This is an incarceration rate of 1,000 per 100,000 population, 50 times that of Cuba which Bush calls a “tropical gulag,” and which in 2006 alone cost taxpayers not less than $17.5 billion.

Coincidentally in 2006 Texas had a $30 billion state deficit and tuition at state colleges and universities runs upwards of $5,000 a year, a 2,000 percent increase from 1994.

TDCJ inmate

Gatesville TX

End torture

Hello and good day. I would pray and ask you for the favor of printing my letter. So many people in states other than Illinois do not know about Chicago police tortures, and some may have only seen a small story fly across their news. Thank you.

My next court date is April 16 at 9 a.m. at 26th and California, courtroom 208, with Judge Jorge Alonzo. You can read my updated fact sheet on the website .

Fight to end the torture!

Mark Clements

Pontiac IL

Property vs. liberty

Long before the Bush administration’s Military Commission Act (MCA) of 2006 that forbids some of habeas corpus review, Bill Clinton’s administration had already begin its assault on habeas corpus by signing the 1996 Anti-Terrorism and Effective Death Penalty Act (AEDPA) into law.

Before AEDPA a prisoner could have filed for habeas review at anytime. But the AEDPA, once passed, gave prisoners a one year limit to file for review. A poor illiterate prisoner in order to meet the time requirements must learn to read, write and become acquainted with the law in less than a year. The time requirement of the AEDPA is similar to the unfair tests that were used in the Jim Crow south to prevent Blacks from voting.

The law doesn’t even require that the prisoner be notified of his one year time limit. But in property forfeiture cases the law requires notification by mail or by publishing a notice in a newspaper over a period of time.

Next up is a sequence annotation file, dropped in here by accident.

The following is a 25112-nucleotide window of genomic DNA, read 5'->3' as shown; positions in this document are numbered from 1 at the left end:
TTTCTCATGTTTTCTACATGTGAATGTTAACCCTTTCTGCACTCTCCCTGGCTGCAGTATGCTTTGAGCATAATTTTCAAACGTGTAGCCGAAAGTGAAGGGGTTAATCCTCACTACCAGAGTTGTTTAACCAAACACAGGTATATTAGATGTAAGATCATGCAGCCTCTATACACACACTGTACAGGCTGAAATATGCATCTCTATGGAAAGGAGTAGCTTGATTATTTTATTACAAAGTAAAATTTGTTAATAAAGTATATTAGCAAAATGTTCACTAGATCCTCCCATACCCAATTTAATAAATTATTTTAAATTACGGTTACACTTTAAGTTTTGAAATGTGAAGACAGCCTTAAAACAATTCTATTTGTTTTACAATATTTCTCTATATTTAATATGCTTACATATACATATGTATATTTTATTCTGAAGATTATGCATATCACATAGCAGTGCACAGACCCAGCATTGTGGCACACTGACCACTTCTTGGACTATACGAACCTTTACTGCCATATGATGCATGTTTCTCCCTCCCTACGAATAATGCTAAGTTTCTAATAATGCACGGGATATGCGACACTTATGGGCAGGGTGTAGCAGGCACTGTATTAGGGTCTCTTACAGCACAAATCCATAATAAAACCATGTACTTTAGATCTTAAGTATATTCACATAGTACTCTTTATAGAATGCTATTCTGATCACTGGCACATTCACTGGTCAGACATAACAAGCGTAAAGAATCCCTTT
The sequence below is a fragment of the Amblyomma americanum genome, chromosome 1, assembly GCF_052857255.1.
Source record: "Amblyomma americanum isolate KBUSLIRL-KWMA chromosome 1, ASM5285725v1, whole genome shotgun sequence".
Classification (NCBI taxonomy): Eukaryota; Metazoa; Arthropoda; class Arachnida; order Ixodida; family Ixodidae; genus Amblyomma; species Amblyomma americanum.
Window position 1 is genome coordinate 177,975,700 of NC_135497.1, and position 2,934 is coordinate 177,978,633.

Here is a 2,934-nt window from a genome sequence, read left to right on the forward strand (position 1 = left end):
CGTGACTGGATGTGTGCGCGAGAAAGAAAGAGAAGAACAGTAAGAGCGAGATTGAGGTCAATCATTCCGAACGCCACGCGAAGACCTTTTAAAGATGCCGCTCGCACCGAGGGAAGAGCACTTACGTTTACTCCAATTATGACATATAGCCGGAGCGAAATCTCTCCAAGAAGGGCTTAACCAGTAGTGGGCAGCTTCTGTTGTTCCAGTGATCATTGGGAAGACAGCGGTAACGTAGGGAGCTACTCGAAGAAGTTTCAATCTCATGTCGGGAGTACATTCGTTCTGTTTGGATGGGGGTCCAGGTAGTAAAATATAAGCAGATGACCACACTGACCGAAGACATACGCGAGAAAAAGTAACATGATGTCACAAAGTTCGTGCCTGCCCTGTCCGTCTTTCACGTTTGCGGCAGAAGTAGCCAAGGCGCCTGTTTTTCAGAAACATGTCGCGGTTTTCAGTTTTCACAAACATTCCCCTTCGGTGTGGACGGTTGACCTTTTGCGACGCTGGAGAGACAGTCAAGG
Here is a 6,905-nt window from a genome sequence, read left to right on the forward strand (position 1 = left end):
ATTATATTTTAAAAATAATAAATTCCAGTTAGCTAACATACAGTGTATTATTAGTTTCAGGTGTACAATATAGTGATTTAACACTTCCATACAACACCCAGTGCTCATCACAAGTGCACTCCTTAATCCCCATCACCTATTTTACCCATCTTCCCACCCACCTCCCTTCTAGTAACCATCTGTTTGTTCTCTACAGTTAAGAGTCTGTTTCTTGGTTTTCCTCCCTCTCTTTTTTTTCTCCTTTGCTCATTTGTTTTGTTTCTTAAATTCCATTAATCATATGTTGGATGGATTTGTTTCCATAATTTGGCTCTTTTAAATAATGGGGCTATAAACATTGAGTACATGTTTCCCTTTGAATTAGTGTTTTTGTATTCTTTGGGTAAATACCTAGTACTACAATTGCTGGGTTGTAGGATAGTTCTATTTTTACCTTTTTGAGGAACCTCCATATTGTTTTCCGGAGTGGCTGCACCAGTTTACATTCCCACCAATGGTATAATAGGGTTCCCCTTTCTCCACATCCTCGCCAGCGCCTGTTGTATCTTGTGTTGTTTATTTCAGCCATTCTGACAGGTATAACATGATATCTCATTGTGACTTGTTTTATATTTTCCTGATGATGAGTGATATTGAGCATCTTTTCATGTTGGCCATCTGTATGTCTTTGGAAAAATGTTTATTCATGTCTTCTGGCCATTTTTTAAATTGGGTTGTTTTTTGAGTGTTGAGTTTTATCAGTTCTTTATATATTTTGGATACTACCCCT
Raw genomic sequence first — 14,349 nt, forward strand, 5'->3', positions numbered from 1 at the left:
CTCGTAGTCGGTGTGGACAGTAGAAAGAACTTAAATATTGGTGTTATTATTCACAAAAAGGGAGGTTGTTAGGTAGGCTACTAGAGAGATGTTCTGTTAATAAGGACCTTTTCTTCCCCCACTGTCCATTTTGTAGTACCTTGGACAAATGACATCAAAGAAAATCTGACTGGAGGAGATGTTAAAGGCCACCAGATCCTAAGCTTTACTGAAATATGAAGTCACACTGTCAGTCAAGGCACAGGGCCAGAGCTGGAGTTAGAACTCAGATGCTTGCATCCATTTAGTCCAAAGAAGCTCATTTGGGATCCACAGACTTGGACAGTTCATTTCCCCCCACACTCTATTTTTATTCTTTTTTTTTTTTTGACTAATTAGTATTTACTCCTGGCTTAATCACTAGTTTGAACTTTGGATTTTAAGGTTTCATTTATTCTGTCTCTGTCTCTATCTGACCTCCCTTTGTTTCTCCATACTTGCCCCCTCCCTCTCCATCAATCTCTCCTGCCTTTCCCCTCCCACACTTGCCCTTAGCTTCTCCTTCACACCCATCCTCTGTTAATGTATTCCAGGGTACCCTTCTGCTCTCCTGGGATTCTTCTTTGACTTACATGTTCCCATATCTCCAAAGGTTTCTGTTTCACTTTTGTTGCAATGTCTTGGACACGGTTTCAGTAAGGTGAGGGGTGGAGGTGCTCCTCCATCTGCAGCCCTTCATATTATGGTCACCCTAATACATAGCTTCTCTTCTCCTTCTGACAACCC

In my case, I am serving a 49 year sentence for drugs that never materialized at my trial. I was never notified of the one year time limit. I am now being denied the right to challenge the constitutionality of my wrongful conviction.

The AEDPA is the domestic equivalent of the MCA that forbids courts from considering habeas corpus petitions from aliens that are classified as enemy combatants. The intent of the acts is the same: forbid habeas corpus review for all prisoners.

The MCA and the AEDPA compliment the goals of the prison industrial complex — to make more money. Justice is not an issue. The issues are the $100,000 that can be made to build a single cell for a new jail and the $2 million that can be made to keep a juvenile in prison for life.

The poor, specifically Blacks are still seen as property by those who own the most and believe they are free to circumvent the human liberty rights of the less fortunate.

These legislations are the building blocks for a society where poor prisoners will be entrapped by illegal and unconstitutional convictions, thus turning prisons into the repositories of cheap labor to be exploited by corporations. Prisoners will become the properties of the prison industrial complex — 21st century slaves.

Edgar Pitts

Florence CO